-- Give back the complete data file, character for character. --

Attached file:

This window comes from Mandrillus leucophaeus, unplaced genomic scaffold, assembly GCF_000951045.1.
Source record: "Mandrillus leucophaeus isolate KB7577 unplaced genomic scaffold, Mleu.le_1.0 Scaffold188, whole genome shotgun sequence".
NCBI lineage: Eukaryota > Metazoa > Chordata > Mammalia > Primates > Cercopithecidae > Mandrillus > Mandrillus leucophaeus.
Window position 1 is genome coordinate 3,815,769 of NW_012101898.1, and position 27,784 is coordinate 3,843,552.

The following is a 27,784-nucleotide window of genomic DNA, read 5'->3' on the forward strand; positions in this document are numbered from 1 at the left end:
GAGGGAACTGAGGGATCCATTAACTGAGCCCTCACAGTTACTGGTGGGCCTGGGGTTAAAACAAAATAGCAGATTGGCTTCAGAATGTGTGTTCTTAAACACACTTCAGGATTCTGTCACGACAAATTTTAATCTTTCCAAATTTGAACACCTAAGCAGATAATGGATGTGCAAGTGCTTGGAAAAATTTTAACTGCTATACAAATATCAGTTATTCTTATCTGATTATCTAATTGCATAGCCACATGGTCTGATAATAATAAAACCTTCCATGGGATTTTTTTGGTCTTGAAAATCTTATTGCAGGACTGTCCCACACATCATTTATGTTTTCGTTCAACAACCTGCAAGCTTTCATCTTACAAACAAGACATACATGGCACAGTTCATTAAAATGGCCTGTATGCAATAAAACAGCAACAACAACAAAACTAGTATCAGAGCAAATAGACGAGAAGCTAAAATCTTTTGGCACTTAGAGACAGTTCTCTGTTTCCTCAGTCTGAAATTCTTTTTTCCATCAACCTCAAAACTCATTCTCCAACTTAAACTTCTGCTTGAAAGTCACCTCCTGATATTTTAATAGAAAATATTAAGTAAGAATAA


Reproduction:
This window comes from Mandrillus leucophaeus, unplaced genomic scaffold, assembly GCF_000951045.1.
Source record: "Mandrillus leucophaeus isolate KB7577 unplaced genomic scaffold, Mleu.le_1.0 Scaffold188, whole genome shotgun sequence".
NCBI lineage: Eukaryota > Metazoa > Chordata > Mammalia > Primates > Cercopithecidae > Mandrillus > Mandrillus leucophaeus.
Window position 1 is genome coordinate 3,815,769 of NW_012101898.1, and position 27,784 is coordinate 3,843,552.

The following is a 27,784-nucleotide window of genomic DNA, read 5'->3' on the forward strand; positions in this document are numbered from 1 at the left end:
GAGGGAACTGAGGGATCCATTAACTGAGCCCTCACAGTTACTGGTGGGCCTGGGGTTAAAACAAAATAGCAGATTGGCTTCAGAATGTGTGTTCTTAAACACACTTCAGGATTCTGTCACGACAAATTTTAATCTTTCCAAATTTGAACACCTAAGCAGATAATGGATGTGCAAGTGCTTGGAAAAATTTTAACTGCTATACAAATATCAGTTATTCTTATCTGATTATCTAATTGCATAGCCACATGGTCTGATAATAATAAAACCTTCCATGGGATTTTTTTGGTCTTGAAAATCTTATTGCAGGACTGTCCCACACATCATTTATGTTTTCGTTCAACAACCTGCAAGCTTTCATCTTACAAACAAGACATACATGGCACAGTTCATTAAAATGGCCTGTATGCAATAAAACAGCAACAACAACAAAACTAGTATCAGAGCAAATAGACGAGAAGCTAAAATCTTTTGGCACTTAGAGACAGTTCTCTGTTTCCTCAGTCTGAAATTCTTTTTTCCATCAACCTCAAAACTCATTCTCCAACTTAAACTTCTGCTTGAAAGTCACCTCCTGATATTTTAATAGAAAATATTAAGTAAGAATAA